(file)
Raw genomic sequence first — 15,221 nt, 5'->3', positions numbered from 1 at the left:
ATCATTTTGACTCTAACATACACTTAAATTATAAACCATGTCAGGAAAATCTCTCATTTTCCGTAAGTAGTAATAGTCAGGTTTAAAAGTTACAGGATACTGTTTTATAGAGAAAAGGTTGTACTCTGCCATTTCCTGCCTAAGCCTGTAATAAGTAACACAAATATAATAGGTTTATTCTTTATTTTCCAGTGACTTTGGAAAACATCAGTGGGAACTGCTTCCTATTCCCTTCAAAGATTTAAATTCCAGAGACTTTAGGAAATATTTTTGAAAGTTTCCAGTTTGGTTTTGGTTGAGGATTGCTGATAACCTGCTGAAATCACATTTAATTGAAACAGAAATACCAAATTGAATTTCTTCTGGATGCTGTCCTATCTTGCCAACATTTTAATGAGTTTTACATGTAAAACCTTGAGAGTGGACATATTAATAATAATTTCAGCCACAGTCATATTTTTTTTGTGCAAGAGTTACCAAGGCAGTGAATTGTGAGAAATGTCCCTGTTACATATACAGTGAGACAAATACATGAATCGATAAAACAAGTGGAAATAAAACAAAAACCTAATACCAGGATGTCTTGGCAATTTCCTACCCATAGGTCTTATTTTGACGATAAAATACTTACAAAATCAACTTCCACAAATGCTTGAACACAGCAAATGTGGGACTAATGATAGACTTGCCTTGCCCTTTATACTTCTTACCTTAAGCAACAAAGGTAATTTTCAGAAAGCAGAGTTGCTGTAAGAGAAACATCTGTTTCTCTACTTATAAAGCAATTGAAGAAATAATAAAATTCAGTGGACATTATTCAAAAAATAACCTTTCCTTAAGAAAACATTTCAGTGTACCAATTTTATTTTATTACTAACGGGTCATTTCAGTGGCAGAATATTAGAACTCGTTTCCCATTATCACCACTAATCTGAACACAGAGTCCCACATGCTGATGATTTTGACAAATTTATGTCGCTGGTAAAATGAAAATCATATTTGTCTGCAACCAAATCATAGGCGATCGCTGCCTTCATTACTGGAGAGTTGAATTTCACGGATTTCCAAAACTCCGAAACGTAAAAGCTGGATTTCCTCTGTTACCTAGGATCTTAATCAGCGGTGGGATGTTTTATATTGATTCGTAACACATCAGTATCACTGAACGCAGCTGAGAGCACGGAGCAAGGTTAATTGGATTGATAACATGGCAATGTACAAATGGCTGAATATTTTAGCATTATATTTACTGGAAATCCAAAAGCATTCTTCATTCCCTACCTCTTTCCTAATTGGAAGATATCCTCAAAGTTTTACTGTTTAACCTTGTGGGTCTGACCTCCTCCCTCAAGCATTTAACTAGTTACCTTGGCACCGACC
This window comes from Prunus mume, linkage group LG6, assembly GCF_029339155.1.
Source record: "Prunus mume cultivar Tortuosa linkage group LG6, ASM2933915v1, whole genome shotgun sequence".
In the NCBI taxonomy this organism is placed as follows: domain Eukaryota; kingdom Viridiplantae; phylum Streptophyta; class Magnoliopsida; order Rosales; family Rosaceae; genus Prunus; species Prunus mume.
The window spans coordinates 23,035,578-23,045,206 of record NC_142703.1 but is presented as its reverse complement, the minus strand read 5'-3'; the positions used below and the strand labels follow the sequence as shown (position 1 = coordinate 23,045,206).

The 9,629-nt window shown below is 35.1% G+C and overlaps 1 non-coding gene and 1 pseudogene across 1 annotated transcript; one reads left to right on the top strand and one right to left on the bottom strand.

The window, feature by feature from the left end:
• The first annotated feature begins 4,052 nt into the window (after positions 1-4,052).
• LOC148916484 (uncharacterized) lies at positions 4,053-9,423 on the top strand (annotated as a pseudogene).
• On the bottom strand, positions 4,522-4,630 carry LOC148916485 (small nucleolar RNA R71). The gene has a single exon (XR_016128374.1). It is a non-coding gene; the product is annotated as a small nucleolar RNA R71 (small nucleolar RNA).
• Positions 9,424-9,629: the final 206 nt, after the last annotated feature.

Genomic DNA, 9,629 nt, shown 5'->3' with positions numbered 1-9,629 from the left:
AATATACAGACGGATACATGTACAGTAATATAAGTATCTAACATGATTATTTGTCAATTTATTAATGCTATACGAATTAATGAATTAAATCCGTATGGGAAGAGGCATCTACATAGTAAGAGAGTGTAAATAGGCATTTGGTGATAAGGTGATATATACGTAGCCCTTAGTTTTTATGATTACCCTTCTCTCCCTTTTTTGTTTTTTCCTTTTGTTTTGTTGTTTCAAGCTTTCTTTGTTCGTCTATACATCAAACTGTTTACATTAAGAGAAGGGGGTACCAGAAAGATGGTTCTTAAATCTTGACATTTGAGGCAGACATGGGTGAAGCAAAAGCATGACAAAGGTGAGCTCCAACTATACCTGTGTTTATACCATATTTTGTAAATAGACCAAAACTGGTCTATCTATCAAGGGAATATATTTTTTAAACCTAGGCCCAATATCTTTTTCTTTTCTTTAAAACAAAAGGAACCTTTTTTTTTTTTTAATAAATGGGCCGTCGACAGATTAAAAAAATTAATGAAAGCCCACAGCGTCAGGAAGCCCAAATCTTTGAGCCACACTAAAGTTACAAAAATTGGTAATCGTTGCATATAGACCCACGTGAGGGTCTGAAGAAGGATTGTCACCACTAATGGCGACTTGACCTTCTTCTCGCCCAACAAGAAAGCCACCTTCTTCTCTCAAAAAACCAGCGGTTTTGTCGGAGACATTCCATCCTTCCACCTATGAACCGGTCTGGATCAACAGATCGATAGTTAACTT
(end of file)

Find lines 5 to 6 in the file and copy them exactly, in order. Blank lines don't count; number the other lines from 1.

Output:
In the NCBI taxonomy this organism is placed as follows: domain Eukaryota; kingdom Viridiplantae; phylum Streptophyta; class Magnoliopsida; order Rosales; family Rosaceae; genus Prunus; species Prunus mume.
The window spans coordinates 23,035,578-23,045,206 of record NC_142703.1 but is presented as its reverse complement, the minus strand read 5'-3'; the positions used below and the strand labels follow the sequence as shown (position 1 = coordinate 23,045,206).